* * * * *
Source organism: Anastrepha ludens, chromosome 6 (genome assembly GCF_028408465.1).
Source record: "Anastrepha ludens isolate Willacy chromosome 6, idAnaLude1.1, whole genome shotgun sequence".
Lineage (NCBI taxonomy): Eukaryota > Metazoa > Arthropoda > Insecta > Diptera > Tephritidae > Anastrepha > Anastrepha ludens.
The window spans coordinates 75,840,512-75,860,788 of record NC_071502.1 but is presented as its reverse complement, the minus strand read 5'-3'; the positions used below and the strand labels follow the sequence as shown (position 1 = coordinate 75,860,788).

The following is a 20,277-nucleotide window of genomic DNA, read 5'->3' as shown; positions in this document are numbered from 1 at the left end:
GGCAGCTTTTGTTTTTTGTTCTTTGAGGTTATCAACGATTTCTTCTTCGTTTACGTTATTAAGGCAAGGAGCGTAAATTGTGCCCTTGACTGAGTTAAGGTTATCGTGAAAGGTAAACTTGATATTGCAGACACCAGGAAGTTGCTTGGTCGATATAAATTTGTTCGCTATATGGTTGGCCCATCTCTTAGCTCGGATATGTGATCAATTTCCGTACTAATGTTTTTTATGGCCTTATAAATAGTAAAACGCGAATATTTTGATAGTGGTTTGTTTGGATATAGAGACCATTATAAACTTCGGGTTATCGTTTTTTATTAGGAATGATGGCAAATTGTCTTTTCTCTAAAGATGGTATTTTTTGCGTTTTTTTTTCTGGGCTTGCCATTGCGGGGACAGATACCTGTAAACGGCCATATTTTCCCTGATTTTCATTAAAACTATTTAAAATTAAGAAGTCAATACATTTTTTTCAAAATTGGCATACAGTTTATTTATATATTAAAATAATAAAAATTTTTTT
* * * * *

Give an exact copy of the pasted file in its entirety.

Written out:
Source organism: Anastrepha ludens, chromosome 6 (genome assembly GCF_028408465.1).
Source record: "Anastrepha ludens isolate Willacy chromosome 6, idAnaLude1.1, whole genome shotgun sequence".
Lineage (NCBI taxonomy): Eukaryota > Metazoa > Arthropoda > Insecta > Diptera > Tephritidae > Anastrepha > Anastrepha ludens.
The window spans coordinates 75,840,512-75,860,788 of record NC_071502.1 but is presented as its reverse complement, the minus strand read 5'-3'; the positions used below and the strand labels follow the sequence as shown (position 1 = coordinate 75,860,788).

The following is a 20,277-nucleotide window of genomic DNA, read 5'->3' as shown; positions in this document are numbered from 1 at the left end:
GGCAGCTTTTGTTTTTTGTTCTTTGAGGTTATCAACGATTTCTTCTTCGTTTACGTTATTAAGGCAAGGAGCGTAAATTGTGCCCTTGACTGAGTTAAGGTTATCGTGAAAGGTAAACTTGATATTGCAGACACCAGGAAGTTGCTTGGTCGATATAAATTTGTTCGCTATATGGTTGGCCCATCTCTTAGCTCGGATATGTGATCAATTTCCGTACTAATGTTTTTTATGGCCTTATAAATAGTAAAACGCGAATATTTTGATAGTGGTTTGTTTGGATATAGAGACCATTATAAACTTCGGGTTATCGTTTTTTATTAGGAATGATGGCAAATTGTCTTTTCTCTAAAGATGGTATTTTTTGCGTTTTTTTTTCTGGGCTTGCCATTGCGGGGACAGATACCTGTAAACGGCCATATTTTCCCTGATTTTCATTAAAACTATTTAAAATTAAGAAGTCAATACATTTTTTTCAAAATTGGCATACAGTTTATTTATATATTAAAATAATAAAAATTTTTTT